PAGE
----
Relationships don’t always work out, and that’s part and parcel of life. However, failed relationships can teach us so much about ourselves and why things might not have worked out.
When I approached Kelvin (his name has been changed to protect his identity) about his previous relationship, he shared his personal experience dating a girl who was clinically diagnosed with Depression. He pointed out that one of the challenges he faced was trying to understand what his partner was going through.
Reflecting upon his relationship, Kelvin realized his inability to understand her struggles led to his insensitivity in pushing for their relationship to progress. Though they parted ways eventually, it was heartening to hear some of the lessons he had learnt from the relationship.
1. Effective Communication
“Are the both of you willing to constantly engage in communication?”
Like every relationship, communication is important. Some days, you might be having a good day while your partner is having a bad one. It’s learning to communicate that you care for them, while avoiding blanket statements such as “I understand you” that would trivialize their feelings.
I know that today was a rough day for you. I might not know how to make it better, but I'm going to try… What can I do to help?
Sometimes, asking your partner how they would feel comforted, works better than trying to comfort in ways you yourself would feel comforted. It is also important to know that your partner might not be as forthcoming to ask for space, so it can be helpful to offer them time and space.
…if you need me to take a step back, I’ll be more than happy to give you the space. Of course, I’m not leaving you. I’ll be here for you whenever you want to talk about it.
By learning to give your partner space, you are letting them know that it’s okay for them to take some alone time, before returning to the conversation.
2. The Importance of Self-Care
During the course of the relationship, Kelvin’s partner experienced sleep problems. He often found himself sleeping at odd timings in order stay up with his partner. This disrupted his sleep cycle and since it was during his army term, it took a toll on him.
Furthermore, as Kelvin tried putting himself in his partner’s shoes, he unconsciously ended up mirroring her feelings of hopelessness and despair. Emotional contagion can take place between partners, and it’s crucial to note you don’t end up taking on someone’s emotional struggles upon yourself. While caring for your partner is important, so are your needs.
3. You Can’t “Fix” Someone
Initially, I was trying to be many different things for her. But when you try to be the answer, you’ll realize that you can’t fit in.
Savior complex was something Kelvin brought up. The term ‘Savior Complex’, refers to feeling the need to save others, at the expense of personal sacrifices. During the relationship, he felt the need to be the solution to his partner problems. However, he had to learn that he couldn’t “fix” his partner, nor be the help to her struggles.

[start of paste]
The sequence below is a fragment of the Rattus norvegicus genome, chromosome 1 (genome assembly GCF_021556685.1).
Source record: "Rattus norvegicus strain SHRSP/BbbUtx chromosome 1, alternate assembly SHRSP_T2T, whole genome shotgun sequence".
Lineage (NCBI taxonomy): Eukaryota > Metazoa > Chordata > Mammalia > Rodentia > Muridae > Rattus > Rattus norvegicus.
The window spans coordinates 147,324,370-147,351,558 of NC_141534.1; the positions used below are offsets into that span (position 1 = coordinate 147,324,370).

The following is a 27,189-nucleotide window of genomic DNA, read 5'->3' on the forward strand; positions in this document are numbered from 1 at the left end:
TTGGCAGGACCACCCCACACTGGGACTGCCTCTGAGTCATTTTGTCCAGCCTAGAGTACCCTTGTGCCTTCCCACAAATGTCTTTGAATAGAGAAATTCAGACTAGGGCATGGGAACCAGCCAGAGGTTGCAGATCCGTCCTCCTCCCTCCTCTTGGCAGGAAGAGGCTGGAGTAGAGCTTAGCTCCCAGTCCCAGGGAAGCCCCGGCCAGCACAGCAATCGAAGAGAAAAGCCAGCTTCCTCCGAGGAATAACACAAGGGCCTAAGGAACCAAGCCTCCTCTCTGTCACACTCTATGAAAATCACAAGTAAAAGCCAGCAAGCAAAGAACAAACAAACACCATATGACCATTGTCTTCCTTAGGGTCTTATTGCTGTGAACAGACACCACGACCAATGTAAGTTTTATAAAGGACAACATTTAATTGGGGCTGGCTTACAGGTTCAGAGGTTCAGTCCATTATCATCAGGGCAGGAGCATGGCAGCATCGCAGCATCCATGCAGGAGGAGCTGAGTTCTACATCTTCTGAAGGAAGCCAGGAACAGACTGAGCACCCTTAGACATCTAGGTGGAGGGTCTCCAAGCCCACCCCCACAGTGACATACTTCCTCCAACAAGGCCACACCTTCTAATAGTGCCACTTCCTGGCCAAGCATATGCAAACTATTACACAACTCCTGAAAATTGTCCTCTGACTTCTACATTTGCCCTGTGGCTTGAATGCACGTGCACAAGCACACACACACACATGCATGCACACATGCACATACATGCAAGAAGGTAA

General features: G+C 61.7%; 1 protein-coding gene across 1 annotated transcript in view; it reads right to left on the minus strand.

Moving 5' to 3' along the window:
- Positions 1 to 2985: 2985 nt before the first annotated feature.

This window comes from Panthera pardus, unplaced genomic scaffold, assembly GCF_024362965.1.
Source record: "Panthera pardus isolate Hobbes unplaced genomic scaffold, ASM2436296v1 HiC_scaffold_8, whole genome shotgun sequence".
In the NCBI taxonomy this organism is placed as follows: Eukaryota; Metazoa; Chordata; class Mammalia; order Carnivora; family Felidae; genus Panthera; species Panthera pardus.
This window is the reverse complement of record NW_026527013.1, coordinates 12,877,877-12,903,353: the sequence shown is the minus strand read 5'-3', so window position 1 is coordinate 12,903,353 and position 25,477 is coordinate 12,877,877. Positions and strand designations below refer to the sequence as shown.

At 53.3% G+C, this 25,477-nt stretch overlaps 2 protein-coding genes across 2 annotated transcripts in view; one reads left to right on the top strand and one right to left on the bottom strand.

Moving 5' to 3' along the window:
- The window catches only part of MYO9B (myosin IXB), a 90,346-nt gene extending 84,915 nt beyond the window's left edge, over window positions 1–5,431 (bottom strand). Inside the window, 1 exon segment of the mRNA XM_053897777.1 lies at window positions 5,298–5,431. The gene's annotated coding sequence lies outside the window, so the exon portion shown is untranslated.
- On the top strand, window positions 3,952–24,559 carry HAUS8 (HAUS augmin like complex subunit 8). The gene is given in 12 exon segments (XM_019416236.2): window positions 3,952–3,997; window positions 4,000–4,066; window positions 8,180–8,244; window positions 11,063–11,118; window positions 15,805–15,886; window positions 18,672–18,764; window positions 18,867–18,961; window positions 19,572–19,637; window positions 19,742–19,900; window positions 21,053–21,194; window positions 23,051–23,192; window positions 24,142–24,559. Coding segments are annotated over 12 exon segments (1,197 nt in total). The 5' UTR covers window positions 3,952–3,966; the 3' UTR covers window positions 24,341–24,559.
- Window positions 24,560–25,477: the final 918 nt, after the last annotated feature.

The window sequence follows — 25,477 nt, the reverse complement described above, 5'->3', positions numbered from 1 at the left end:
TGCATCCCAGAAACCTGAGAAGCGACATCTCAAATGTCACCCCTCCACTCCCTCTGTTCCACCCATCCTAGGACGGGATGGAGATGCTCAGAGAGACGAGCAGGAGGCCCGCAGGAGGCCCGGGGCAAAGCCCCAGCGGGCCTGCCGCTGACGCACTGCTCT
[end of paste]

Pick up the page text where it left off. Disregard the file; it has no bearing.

At the end of the day, the decision to break up can be challenging. There might be feelings of guilt being the initiator of the breakup, especially if your partner is struggling with mental health. For Kelvin, as difficult as it was, he came to accept that:
Maybe I am not the person she needed. And maybe I am not the most suitable person to walk her through this journey, and that’s ok.
Perhaps, you’re reading this feeling the same frustration Kelvin felt. You want to understand your partner’s struggles. You want to support your partner. But after several conflicts, you can’t help but wonder if you’re the one making things worse. For individuals supporting their partners who are struggling with mental health, reaching out can be extremely intimidating.
During the relationship, Kelvin tried to confide in his friends the problems he faced during the relationship. However, one of his friends made an extremely hurtful remark: “What do you expect? You’re dating someone with Depression…”. The helplessness he faced, coupled with the limited resources he could find, Kelvin was at a lost for what to do next. Perhaps, that’s you. While reaching out is difficult for the individual struggling, it can also be challenging for their partners who seek to support them.
Sharing similar sentiments, another friend of mine shared his personal challenges when he was seeing someone who was diagnosed with Depression and Anxiety. He gave the analogy that really showed how reaching out can seem scary, but more importantly, how helpful it can be.
Imagine complete darkness. You can’t see anything, and when you reach out, you can’t grab hold of anything either. You’re free falling and it’s so scary because you have nothing to hold on to for a sense of security... The moment you have something you can identify with, that is your first hold. From there, it’s a lot less scary when it’s not so much about flailing around in the darkness. You can start climbing, exploring different options of reaching out.
If you’re reading this today, know that it is okay for you to talk to someone about the struggles you face in your relationship. You don’t have to bear the weight of it all on yourself. Today, more people who may not understand are trying to understand. There are more people who are increasingly aware on how to be more tactful in the way they approach the topic of suicide and mental health. It might be difficult to trust that other people won’t judge you for the decisions you’ve made, but there are many people who are ready to listen. While you continue to fight for your relationship to work, remember that while you’re trying your best to be there for your partner, take time to care for your needs as well.
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